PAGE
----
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Gunner Pool
April 17-18, 2010
For years now, the name Gunner Pool seems to come up every couple of months. I'll see it mentioned somewhere on the web, or I'll read about it in a guidebook, or one of my friends will tell a funny story about something that happened there. So I've had it high on my list for quite a while now.
Gunner Pool is the name of a forest service campground in northern Stone County, north of the Fifty-Six community. It's situated at the mouth of Gunner Creek on North Sylamore Creek, a clear Ozark stream with painted limestone bluffs and shoals of bright polished stones. A couple hundred feet above the North Sylamore, a tall stone dam holds back the cold clear waters of a man-made lake, the actual Gunner Pool.
How else should I visit Gunner Pool, than as a camper. Stacey and the boys were up for the long drive, especially when they learned fishing would be included in the activities. We got up early Saturday to pack and headed down I-40, stopping at the McDonalds in Morrilton for lunch like we always seem to do when we're headed to that region of the Ozarks. We drove Highway 9 to Choctaw, Highway 65 to Marshall, and Highway 27 to Harriet.
We took a big detour north so I could finally visit Wobbling Rock, a little geologic curiosity first detailed in Kenneth Smith's The Buffalo River Country back in 1976. To get there, we drove north to Cozahome, then drove a couple of county roads to the edge of the Lower Buffalo Wilderness area. We hiked a short distance down an old road trace to a group of rock outcrops. I jumped on top of one big rock and said "It's around here somewhere" when Stacey remarked "You're standing on it you big dummy. It just moved". Or something like that. The boulder was big enough for all four of us to stand on. The bottom of it pivots, causing the entire rock to wobble up and down a couple of inches. Without too much fuss, Stacey and the boys let me record a short video of them on top, making it wobble. Of course I knew I'd endure numerous jokes about it the rest of the weekend.
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We returned to Harriet and took Highway 14 east to Fifty-Six, where we turned north on Gunner Road to reach the campground. We lucked out and got the best campsite there, just as its former occupants were leaving. We were at one end of the campground, and had the creek below us and a small bluff area behind us.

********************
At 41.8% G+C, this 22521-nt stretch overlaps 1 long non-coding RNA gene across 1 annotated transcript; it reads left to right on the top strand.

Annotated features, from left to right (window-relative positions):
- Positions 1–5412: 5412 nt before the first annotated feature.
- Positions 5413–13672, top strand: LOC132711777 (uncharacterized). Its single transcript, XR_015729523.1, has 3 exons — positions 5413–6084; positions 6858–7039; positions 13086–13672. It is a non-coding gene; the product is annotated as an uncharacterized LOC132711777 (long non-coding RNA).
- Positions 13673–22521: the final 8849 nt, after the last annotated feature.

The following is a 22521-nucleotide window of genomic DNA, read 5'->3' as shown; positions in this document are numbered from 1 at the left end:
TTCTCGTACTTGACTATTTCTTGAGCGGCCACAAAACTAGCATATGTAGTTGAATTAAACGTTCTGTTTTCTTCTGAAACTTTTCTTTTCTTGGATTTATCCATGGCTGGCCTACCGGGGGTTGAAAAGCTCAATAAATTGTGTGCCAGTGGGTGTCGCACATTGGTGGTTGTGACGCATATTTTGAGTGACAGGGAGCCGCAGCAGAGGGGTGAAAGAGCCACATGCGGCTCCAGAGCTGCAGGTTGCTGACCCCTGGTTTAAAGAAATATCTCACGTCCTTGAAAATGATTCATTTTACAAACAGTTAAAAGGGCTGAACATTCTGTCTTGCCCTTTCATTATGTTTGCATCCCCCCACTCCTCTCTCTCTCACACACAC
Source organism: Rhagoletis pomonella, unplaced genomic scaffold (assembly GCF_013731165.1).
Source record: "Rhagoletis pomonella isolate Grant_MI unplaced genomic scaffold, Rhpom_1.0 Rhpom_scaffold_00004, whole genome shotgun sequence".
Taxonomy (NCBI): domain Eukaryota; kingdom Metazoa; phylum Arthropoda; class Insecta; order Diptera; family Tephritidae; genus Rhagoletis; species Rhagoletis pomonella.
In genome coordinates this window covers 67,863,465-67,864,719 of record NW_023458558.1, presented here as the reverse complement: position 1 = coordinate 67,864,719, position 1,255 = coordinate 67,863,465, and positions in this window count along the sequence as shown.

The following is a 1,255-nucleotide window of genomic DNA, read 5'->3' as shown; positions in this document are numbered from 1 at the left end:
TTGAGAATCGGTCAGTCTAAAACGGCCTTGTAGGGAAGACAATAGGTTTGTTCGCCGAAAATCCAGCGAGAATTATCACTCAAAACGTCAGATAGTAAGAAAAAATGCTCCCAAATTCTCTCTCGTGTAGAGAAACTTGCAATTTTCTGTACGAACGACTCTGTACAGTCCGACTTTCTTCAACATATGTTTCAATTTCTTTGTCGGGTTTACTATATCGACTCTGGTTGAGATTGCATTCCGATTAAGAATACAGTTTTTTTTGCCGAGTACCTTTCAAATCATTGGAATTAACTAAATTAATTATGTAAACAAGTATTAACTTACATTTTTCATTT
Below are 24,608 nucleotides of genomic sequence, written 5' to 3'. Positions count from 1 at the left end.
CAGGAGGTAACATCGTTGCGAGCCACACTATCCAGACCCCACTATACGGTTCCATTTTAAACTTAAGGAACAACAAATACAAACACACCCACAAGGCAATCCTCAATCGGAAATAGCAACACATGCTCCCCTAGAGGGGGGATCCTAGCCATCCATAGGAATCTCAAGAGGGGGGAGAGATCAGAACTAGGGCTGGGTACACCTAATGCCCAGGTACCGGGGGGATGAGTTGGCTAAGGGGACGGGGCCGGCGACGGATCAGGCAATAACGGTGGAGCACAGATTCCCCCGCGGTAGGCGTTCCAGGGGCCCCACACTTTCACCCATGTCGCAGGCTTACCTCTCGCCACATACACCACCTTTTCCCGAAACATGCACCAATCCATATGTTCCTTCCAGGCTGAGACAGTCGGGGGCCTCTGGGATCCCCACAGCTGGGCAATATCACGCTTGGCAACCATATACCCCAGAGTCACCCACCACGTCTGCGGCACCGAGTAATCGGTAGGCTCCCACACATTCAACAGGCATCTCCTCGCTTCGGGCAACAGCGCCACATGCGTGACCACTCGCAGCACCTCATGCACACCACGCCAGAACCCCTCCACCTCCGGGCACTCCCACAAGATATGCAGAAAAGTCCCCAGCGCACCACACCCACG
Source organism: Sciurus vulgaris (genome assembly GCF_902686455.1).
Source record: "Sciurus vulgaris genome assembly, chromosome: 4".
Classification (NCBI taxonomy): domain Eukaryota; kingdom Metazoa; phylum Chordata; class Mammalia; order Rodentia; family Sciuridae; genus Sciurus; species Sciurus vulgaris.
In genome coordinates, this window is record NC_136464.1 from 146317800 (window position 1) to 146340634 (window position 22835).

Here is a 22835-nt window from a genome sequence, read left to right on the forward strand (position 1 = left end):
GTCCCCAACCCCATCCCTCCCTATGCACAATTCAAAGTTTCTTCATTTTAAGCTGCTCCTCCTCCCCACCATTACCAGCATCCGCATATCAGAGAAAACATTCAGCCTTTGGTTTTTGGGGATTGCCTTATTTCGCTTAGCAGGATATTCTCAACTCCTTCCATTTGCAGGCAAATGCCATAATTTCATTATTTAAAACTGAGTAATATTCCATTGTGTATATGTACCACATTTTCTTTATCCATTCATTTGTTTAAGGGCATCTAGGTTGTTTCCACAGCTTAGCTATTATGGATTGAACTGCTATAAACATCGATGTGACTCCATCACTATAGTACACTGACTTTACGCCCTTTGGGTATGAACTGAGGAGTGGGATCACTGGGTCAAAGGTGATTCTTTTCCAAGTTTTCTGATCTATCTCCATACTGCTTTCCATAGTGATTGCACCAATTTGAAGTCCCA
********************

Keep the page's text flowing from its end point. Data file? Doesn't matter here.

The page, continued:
After unloading the Tahoe and setting up the tents, we all went fishing. Stacey quickly caught a smallmouth from the creek. The boys and I only caught small sunfish at the lake. The sky was overcast and the air cool enough that Stacey and I wore long sleeves, though the boys seemed content in t-shirts. It sprinkled rain for a few minutes and we rushed to put everything either inside the tents or in the Tahoe, but it never really rained. We fished or explored the creek until it got dark around 7. Then we cooked hot dogs and roasted marshmallows over the campfire.
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Cliff and I got up before sunrise the next morning and drove upstream to fish from the north side of the creek. We found a beautiful spot with several giant boulders beneath a tall bluff. The clear water always misleads me about its depth. The pool around those boulders was probably over 10 feet deep, though it only looked like three or four. I waded across at a shallow spot and the water quickly came to my knees. I caught a huge long-pincered crawfish and we took it back to camp to show Stacey and Grant. It was the center of attention for a while. After breakfast we all returned to the spot upstream to fish.
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After breaking down camp and loading everything in the Tahoe, we drove up to the campground entrance and hiked southeast down the Sylamore Trail to find a geocache I'd know about for many years. It was hidden way back in 2001. The trail went near the edge of a tall bluff right above the creek, with a view downstream through the trees. Stacey and the boys quickly found the cache, and after signing the logbook and taking a couple of wooden crosses in exchange for some cold hard cash (that's all we had!) we returned to the Tahoe and began the long drive home.
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